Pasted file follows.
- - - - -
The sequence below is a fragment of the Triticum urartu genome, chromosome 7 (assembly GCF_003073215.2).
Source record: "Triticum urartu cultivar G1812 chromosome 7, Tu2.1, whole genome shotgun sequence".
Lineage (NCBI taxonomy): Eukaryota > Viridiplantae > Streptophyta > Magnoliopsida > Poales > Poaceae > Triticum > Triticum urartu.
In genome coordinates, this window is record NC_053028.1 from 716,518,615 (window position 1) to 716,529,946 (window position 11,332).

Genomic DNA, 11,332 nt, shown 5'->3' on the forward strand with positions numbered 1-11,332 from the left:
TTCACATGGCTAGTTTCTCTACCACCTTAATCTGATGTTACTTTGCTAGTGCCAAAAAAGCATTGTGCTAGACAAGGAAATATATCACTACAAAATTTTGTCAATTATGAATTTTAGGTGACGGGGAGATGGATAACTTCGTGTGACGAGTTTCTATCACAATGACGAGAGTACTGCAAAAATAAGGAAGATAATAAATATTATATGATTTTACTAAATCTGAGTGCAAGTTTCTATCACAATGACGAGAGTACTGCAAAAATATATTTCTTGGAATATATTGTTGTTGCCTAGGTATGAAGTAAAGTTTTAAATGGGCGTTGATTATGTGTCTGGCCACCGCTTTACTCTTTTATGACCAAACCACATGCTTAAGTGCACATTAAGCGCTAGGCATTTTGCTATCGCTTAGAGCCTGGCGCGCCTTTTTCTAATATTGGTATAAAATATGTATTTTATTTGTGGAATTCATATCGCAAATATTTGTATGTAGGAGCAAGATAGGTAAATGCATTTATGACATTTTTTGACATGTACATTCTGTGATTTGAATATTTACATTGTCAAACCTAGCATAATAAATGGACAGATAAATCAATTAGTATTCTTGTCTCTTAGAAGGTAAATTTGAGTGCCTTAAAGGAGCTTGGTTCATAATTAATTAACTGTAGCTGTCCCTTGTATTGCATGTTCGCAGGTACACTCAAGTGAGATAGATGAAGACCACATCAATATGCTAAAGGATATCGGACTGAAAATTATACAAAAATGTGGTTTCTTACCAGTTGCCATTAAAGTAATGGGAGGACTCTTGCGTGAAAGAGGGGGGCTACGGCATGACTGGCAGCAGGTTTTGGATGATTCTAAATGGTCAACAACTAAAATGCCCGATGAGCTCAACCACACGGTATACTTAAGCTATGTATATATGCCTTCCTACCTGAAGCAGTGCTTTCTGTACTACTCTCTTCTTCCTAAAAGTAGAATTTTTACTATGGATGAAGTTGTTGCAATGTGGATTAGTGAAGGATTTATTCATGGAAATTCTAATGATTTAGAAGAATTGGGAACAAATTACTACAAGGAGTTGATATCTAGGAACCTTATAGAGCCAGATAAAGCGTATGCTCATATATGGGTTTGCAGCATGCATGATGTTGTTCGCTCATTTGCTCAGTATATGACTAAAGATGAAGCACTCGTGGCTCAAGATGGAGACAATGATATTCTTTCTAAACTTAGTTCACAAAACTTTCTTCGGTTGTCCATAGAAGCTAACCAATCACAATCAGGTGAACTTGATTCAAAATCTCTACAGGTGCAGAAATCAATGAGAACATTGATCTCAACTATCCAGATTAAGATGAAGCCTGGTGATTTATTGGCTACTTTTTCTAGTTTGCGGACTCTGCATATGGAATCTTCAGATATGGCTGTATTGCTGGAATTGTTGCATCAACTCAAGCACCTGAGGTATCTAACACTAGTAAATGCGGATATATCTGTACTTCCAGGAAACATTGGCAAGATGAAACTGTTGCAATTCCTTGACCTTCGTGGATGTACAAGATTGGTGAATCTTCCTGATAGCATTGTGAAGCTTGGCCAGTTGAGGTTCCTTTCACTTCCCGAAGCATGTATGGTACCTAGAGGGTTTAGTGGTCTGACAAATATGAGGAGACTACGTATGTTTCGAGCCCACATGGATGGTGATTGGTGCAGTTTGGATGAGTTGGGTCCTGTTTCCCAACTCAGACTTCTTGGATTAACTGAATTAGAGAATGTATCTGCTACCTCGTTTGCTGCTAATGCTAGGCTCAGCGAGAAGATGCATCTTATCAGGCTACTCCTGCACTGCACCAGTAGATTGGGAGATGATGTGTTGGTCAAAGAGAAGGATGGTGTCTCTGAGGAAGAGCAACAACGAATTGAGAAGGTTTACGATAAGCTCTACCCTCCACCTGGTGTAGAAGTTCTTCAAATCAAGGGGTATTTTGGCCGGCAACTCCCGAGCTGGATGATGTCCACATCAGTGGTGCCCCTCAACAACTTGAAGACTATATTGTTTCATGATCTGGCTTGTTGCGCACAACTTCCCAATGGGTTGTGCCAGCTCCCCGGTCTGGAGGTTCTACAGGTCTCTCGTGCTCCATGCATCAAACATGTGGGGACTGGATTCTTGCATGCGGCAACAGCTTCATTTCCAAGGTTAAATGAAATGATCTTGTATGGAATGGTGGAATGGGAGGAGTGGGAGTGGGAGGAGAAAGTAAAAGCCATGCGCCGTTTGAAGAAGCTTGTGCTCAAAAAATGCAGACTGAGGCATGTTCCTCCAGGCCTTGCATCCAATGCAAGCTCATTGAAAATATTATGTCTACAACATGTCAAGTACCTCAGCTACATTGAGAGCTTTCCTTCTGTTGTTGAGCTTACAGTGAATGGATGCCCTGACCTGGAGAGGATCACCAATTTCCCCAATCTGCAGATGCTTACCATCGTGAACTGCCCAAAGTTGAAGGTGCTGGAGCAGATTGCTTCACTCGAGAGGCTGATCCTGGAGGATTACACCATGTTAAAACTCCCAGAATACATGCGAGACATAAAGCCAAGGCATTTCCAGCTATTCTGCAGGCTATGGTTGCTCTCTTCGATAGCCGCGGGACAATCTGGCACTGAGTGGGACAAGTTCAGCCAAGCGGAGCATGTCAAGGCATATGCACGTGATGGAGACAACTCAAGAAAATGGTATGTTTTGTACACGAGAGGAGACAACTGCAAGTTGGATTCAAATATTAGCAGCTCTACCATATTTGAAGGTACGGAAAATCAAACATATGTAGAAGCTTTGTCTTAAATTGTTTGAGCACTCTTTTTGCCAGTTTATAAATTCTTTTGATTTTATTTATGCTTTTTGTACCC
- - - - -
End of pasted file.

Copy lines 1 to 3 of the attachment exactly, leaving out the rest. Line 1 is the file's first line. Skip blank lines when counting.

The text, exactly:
The sequence below is a fragment of the Triticum urartu genome, chromosome 7 (assembly GCF_003073215.2).
Source record: "Triticum urartu cultivar G1812 chromosome 7, Tu2.1, whole genome shotgun sequence".
Lineage (NCBI taxonomy): Eukaryota > Viridiplantae > Streptophyta > Magnoliopsida > Poales > Poaceae > Triticum > Triticum urartu.